I missed the sweet spot again.
Racquet sports and baseball, that sweet spot is that place space and physics define as the optimum meeting with the ball when you hit it. You know the sweet spot when its reached. The ball is your fool and goes to where you want.
Stories and novels have sweet spots. When you read something and the writer hit the sweet spot, you set the book down and whisper, wow. You set it down because the tension is so great, you're afraid of what will happen next. You stop reading and turn on the lights because their reality is so real, something, someone, some killer, some evil, might come through that wall or window, down the hall. You grab a tissue and cry, you laugh and cry together, you walk away on a surge of triumph and emotion.
Didn't hit the sweet spot in "Next Gen". Rejected, alas. Damn. Bummer. Damn. What really bites my nads is I knew I missed it. The Reader reconized, something is amiss with this story. The Writer asked, what do you mean? TELL ME WHAT IT IS.
I don't know, the Reader answered. Something about it just misses. It's written well. There's some tension and good pacing and description but...I don't know. It misses.
The Writer sighed. Well, if you can't tell me what's wrong, I can't fix it. Maybe you're too close to it. I mean, how many times have you read it?
A lot, the Reader admitted. Its the forest and tree thing, isn't it. perspective and bearing get maligned.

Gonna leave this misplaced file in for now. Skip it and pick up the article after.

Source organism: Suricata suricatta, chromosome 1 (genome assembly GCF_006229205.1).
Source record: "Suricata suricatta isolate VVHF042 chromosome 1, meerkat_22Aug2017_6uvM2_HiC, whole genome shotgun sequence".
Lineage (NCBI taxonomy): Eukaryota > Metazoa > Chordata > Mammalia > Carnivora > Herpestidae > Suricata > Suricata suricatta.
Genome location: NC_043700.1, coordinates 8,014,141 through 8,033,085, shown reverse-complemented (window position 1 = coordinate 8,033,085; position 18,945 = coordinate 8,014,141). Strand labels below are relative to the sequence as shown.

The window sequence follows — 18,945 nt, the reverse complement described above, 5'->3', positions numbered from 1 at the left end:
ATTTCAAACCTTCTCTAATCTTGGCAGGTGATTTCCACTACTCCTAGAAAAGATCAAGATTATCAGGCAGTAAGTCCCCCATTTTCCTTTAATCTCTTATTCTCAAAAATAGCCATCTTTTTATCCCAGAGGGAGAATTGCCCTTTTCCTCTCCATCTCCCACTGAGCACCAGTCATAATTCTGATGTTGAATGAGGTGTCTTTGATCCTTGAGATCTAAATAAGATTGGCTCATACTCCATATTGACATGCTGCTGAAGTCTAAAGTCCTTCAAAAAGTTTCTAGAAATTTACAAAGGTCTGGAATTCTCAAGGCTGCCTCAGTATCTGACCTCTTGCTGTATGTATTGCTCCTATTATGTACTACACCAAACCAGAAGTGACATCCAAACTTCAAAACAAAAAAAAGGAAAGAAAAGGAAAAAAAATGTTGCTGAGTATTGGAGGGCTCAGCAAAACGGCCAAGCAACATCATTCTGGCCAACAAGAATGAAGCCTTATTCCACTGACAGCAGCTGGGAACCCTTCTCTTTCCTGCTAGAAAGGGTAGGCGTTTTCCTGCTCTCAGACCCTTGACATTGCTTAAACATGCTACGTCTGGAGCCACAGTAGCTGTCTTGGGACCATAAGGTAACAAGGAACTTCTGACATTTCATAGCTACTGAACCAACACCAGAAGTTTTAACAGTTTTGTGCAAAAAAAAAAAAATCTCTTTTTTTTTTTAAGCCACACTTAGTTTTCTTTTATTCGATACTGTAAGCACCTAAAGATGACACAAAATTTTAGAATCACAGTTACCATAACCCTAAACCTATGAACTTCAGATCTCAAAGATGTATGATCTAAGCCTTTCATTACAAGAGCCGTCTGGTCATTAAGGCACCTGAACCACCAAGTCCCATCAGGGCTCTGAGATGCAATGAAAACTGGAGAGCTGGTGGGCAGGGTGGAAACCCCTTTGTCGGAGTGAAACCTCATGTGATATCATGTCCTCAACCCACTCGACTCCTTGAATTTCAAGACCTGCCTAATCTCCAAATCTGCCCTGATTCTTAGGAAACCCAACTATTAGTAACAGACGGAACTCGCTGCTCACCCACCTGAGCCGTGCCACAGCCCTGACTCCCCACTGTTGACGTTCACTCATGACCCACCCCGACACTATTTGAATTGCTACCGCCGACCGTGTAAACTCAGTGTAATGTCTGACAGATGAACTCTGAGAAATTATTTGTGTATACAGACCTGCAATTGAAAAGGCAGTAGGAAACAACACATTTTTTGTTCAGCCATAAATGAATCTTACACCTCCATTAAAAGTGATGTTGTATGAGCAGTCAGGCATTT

But the Reader knew the problem was with the end, it became too convoluted and missed, a matter of trying to fit too much into the remaining space and rushing and squeezing and contriving. The Reader didn't want to tell the Writer that. He knew how hard the Writer had worked, polishing, revising, adding, changing. Maybe he was wrong but he was pretty sure he wasn't.
So the Reader said, You know, maybe that's it, I'm just too close to it. Go ahead and submit it. If they reject it, I'll read it again and maybe we can see what's wrong.
The Writer wanted to be done with it. Besides overthinking things, he's patient as a hungry infant. Okay, that sounds good. I'll pull the trigger and send it in.
When you miss the sweet spot in racquetball and baseball, the ball mocks you with its own impulses. You exchange a few curses with it and yourself and go on. Emotion only comes out when the stakes are high, when it's a single stroke but the culmination of a game, a series, a season, a year. Time runs out.
In writing it's the same culmination but the game isn't over. There's no third strike, no end of game, no standing forlornly to one side being lashed by 'if only.' The Writer swears deeply, tells the Reader, I'm going to try again, if I can figure out what's wrong.
I think that's what you should do, the Reader answers. That's what you should do, rewrite it and try again. I think I have some ideas, if you want my help.
Sure. The Writer smiles. He feels better. Okay. Thanks.
The game begins again, like it never was before.
Causes Michael Seidel Supports
Kiva, Women's International League for Peace and Freedom, Propublica.org, Doctors Without Borders, GreaterGood.com